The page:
Have not done so myself, have read of this technique being used to "upgrade" a late beta version to the final release. As long as only a few files have changed it should work.

Re:!new (2, Insightful)

SanityInAnarchy (655584) | more than 6 years ago | (#23296044)

It's an older concept than that, even. Goes back to the strange Debian habit of using a tool called Jigdo -- it would provide essentially a recipe for building an ISO out of all the files needed, where the files were mostly available from standard Debian mirrors. ISOs were available from far fewer mirrors than standard Debian packages, you see.

So, you'd use Jigdo, and if all went well, it'd assemble a working image. But if a few packages couldn't be downloaded, you could always take your mostly-complete Jigdo file and use rsync with an rsync-capable mirror. (Or, more recently, BitTorrent on Ubuntu -- but that's another story.)

I don't think this tactic is very common, though, as most people seem to have no fucking clue how BitTorrent works. I've seen torrents with gigantic multipart RARs, with an SFV of those. Let's see... so, my torrent software is already checksumming everything, and RAR has a builtin checksum too, or at least, acts like it does (it says "ok" or not) -- and on top of that, there's an SFV checksum (crappy CRC32), too. Never mind that RAR saves you at most a few megabytes (video is already compressed), which, based on the size of these files, you'll spend more time unpacking the RAR than you would downloading the extra couple megs. Or that, once you unpack and throw away the RAR, you can't seed that torrent from the working video. Or that multipart anything is retarded on BitTorrent, as the torrent is splitting it into 512k-4meg chunks anyway.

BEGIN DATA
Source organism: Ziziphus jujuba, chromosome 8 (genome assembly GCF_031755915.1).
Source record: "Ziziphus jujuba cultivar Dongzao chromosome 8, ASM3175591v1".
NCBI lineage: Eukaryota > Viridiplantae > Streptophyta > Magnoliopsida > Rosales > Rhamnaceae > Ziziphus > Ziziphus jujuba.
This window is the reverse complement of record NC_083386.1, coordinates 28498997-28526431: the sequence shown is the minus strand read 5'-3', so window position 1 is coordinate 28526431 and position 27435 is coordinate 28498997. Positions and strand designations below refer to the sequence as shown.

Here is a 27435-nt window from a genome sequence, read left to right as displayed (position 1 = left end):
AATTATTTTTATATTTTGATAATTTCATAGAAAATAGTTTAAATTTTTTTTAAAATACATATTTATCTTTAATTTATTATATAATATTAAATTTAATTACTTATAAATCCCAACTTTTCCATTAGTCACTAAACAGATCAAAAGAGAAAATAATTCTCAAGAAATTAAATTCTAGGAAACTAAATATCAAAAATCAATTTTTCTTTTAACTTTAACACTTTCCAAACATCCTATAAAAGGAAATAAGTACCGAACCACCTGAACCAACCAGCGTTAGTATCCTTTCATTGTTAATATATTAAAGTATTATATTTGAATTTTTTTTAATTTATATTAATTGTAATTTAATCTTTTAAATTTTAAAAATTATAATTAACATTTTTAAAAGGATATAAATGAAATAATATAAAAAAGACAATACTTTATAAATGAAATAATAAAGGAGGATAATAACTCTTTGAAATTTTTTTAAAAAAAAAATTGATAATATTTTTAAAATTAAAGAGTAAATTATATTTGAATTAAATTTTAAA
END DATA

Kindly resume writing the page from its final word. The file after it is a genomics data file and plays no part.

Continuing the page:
Whoops, end of rant. Oh, by the way, that wasn't about me, it was about my friend. Wink wink.

Re:!new (5, Informative)

Anonymous Coward | more than 6 years ago | (#23296454)

I don't think this tactic is very common, though, as most people seem to have no fucking clue how BitTorrent works. I've seen torrents with gigantic multipart RARs, with an SFV of those. Let's see... so, my torrent software is already checksumming everything, and RAR has a builtin checksum too, or at least, acts like it does (it says "ok" or not) -- and on top of that, there's an SFV checksum (crappy CRC32), too. Never mind that RAR saves you at most a few megabytes (video is already compressed), which, based on the size of these files, you'll spend more time unpacking the RAR than you would downloading the extra couple megs. Or that, once you unpack and throw away the RAR, you can't seed that torrent from the working video. Or that multipart anything is retarded on BitTorrent, as the torrent is splitting it into 512k-4meg chunks anyway.
People who aren't aware of the full situation often make this complaint. These multipart rar files are "scene releases".

First of all, scene releases are _never_ compressed; it's always done with the -0 argument, this makes is basically equivalent to the unix split program. If a file is to be compressed, it is done with a zip archive, and the zip archive is placed inside the rar archive. This is because rar archives can be created/extracted easily with FOSS software, but cannot easily be de/compressed. This was more of an issue before Alexader Roshal released source code (note:not FOSS) to decompress rar archives.

Second, people often have parts of, or complete, scene releases and they are unwilling to unrar them (often because it's an intermediary, like a shell account somewhere where law isn't a problem).

Third, people follow "the scene" and try and download the exact releases that are chosen by the social customs of the scene (I am not going to detail those here), thus, "breaking up" (ie, altering) the original scene release is seen as rude.